Tourism, sights, and landmarks

St. John the Baptist (Saint Jean-Baptiste) Church – built in 16th century. It is the historic monument since 1972. The baroque altar dating back to the 18th century decorates the church; it is the work of the Ferrère d’Asté brothers’ school. Wall decorations and furniture date back to the 18th century.

There is a famous monument to the dead in the courtyard. Monument to the fallen from Campan “La femme au capulet” by Edmond Chrètien – located at the St. John the Baptist (Saint Jean-Baptiste) Church territory. The monument facade is three tombstones with the three communes’ names: Campan, Sainte-Marie, and Séoube. They came together to express the pain and sorrow that the statue of a woman symbolizes. Her dress is the valley traditional woman’s cloth.

There is the covered market (La Halle de Campan) in the town center; it used to be a place for the cattle sale. The building has a slate roof; 13 stone columns and walls support the wooden frame. The building hosts cultural events, in particular, theater performances today. The building dates from the 16th century. It received the historical monument status in 1927.

There is a stone fountain constructed in 1628, near the market building. The pyramidal fountain made of pink marble. The fountain is also a historical monument.

St. Mary Church of Campania (Notre-Dame-de-l’Assomption de Sainte-Marie-de-Campan) with a square bell tower, resting on a single nave. Timber rather than stone dominate in the interior. The church has been a historical monument since 1989.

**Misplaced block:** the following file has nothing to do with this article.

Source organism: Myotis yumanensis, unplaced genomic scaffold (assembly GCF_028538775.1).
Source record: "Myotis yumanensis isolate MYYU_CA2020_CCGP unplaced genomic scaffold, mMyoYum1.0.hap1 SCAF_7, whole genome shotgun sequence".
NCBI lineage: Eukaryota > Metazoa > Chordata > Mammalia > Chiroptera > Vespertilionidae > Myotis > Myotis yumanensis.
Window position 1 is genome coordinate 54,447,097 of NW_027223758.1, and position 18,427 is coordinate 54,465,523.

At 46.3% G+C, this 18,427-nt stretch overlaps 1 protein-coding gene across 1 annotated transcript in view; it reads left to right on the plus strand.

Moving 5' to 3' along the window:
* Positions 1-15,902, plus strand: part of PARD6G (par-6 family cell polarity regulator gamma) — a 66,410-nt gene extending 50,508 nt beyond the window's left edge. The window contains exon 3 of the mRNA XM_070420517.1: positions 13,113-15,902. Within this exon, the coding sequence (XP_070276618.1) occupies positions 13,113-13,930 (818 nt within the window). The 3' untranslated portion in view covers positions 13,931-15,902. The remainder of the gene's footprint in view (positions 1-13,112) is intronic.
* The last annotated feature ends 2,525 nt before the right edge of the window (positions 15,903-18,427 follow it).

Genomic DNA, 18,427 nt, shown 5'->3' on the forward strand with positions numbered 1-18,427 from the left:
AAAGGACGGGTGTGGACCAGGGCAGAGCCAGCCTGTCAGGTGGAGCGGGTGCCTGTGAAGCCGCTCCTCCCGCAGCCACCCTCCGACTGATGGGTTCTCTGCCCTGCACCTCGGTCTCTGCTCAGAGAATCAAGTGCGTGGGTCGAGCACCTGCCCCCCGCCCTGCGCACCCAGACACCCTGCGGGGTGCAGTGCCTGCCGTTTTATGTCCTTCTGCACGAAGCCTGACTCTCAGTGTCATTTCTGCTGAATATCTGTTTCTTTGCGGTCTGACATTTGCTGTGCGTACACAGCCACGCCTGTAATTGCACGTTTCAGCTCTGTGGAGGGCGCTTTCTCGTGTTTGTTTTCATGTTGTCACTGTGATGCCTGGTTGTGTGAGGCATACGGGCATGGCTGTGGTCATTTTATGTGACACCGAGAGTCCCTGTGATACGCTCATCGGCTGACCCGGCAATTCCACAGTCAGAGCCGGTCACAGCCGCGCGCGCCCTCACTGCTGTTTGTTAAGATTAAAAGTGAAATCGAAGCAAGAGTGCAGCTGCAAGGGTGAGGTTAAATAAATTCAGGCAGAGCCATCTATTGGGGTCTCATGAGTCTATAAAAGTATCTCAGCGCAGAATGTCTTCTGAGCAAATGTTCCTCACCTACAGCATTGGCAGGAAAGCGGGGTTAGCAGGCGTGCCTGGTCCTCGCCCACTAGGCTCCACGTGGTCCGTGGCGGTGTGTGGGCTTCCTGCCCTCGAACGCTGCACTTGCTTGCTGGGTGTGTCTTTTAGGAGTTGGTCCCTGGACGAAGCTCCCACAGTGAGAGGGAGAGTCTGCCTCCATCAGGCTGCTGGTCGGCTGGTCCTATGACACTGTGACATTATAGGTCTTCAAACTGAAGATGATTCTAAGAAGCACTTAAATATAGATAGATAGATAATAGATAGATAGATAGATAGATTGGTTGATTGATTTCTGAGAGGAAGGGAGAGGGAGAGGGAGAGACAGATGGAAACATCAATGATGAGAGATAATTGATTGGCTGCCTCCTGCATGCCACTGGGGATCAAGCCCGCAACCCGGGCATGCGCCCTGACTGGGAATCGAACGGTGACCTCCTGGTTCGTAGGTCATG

Sainte Marie de Campan Smithy (La forge de Sainte-Marie-de-Campan) – one of the peaks of the Tour de France route. The famous French cyclist Eugène Christophe during the 1913 Tour de France stage had to stop here to fix his bike, as evidenced by a memorial plaque on the facade. A bronze statue depicting a cyclist appeared on Sainte Marie de Campan Square on July 18th, 2014.

Campan and the surrounding area is a favorite place for cyclists today.

There is Mongie town in 20 km from the town; from where you can take the cable car to the international starry sky reserve of France – Pic de Midi.


There are a few restaurants in the city. The most famous are Restaurant Chez Brenda (Italian cuisine), and Auberge Des Pyrénées and La Campanoise (traditional french cuisine, local produce).


There are several shops in the city where you can buy souvenirs including small straw dolls.

How to get there?

Shortest distances by car:

From Paris (tolls): 8 hr 19 min (831 km) via A20

From Biarritz (tolls): 1 h 58 min (187 km) via A64

From Dax (tolls): 1 h 50 min (154 km) via A64

From Nantes (tolls): 5 h 49 min (620 km) via A10

From Saumur (tolls): 5 h 50 min (579 km) via A10 and A65

From Bordeaux (tolls): 2 h 45 min (280 km) via A65

From La Rochelle (tolls): 4 h 31 min (457 km) via A65

From Carcassonne (tolls): 2 h 31 min (244 km) via A61 and A64

From Toulouse (tolls): 1 h 48 min (157 km) via A64

From Monaco (tolls): 6 h 53 min (734 km) via A8

From Nice (tolls): 6 h 38 min (711 km) via A8

From Cannes (tolls): 6 h 25 min (684 km) via A8

From Saint-Tropez (tolls): 6 h 25 min (657 km) via A9

From Marseille (tolls): 5 h 13 min (554 km) via A9

From Avignon (tolls): 4 h 33 min (481 km) via A9, A61 and A64

From Montpellier (tolls): 3 h 52 min (393 km) via A61 and A64

From Béziers (tolls): 3 h 17 min (332 km) via A61 and A64

From Perpignan (tolls): 3 h 27 min (358 km) via A61 and A64

From Narbonne (tolls): 2 h 59 min (302 km) via A61 and A64

From Andorra (tolls): 3 h 52 min (265 km) via A64

From Moscow (tolls): 38 hr (3,607 km) via E30/M1

From Belgrade (tolls): 20 hr 57 min (2,037 km) via E70

From Istanbul (tolls): 31 hr (2,987 km) via E70

From Bern (tolls): 9 hr 24 min (992 km) via A9

Main information

Area: 95.36 km2

Population: 1,336 (2019)

Coordinates: 43 ° 01 ′ 03 ″ N, 0 ° 10 ′ 42 ″ E

Height: min 629 m

Languages: French, Occitan

Currency: Euro

Visa: Schengen

Time: Central European UTC +1

See here Pyrenees travel guide

See here France travel guide

See here Spain travel guide

Read more: The cities of the Pyrenees and around with Andrew Morato ...